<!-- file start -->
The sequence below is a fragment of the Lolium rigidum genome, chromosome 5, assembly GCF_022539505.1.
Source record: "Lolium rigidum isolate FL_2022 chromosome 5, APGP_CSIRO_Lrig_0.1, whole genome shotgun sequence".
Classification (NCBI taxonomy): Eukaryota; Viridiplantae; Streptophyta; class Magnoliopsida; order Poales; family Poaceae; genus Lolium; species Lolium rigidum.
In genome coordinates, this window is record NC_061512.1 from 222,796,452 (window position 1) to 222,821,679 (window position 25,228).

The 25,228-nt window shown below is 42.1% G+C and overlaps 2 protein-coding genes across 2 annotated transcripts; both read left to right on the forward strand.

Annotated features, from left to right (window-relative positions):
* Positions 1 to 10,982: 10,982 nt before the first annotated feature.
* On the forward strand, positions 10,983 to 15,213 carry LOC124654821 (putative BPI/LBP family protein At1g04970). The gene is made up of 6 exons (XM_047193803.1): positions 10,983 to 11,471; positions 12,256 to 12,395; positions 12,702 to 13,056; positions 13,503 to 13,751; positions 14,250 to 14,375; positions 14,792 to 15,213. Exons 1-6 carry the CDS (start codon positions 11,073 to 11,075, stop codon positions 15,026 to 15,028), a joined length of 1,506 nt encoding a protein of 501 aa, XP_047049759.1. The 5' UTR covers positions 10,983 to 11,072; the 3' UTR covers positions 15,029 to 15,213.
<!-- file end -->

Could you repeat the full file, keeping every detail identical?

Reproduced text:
The sequence below is a fragment of the Lolium rigidum genome, chromosome 5, assembly GCF_022539505.1.
Source record: "Lolium rigidum isolate FL_2022 chromosome 5, APGP_CSIRO_Lrig_0.1, whole genome shotgun sequence".
Classification (NCBI taxonomy): Eukaryota; Viridiplantae; Streptophyta; class Magnoliopsida; order Poales; family Poaceae; genus Lolium; species Lolium rigidum.
In genome coordinates, this window is record NC_061512.1 from 222,796,452 (window position 1) to 222,821,679 (window position 25,228).

The 25,228-nt window shown below is 42.1% G+C and overlaps 2 protein-coding genes across 2 annotated transcripts; both read left to right on the forward strand.

Annotated features, from left to right (window-relative positions):
* Positions 1 to 10,982: 10,982 nt before the first annotated feature.
* On the forward strand, positions 10,983 to 15,213 carry LOC124654821 (putative BPI/LBP family protein At1g04970). The gene is made up of 6 exons (XM_047193803.1): positions 10,983 to 11,471; positions 12,256 to 12,395; positions 12,702 to 13,056; positions 13,503 to 13,751; positions 14,250 to 14,375; positions 14,792 to 15,213. Exons 1-6 carry the CDS (start codon positions 11,073 to 11,075, stop codon positions 15,026 to 15,028), a joined length of 1,506 nt encoding a protein of 501 aa, XP_047049759.1. The 5' UTR covers positions 10,983 to 11,072; the 3' UTR covers positions 15,029 to 15,213.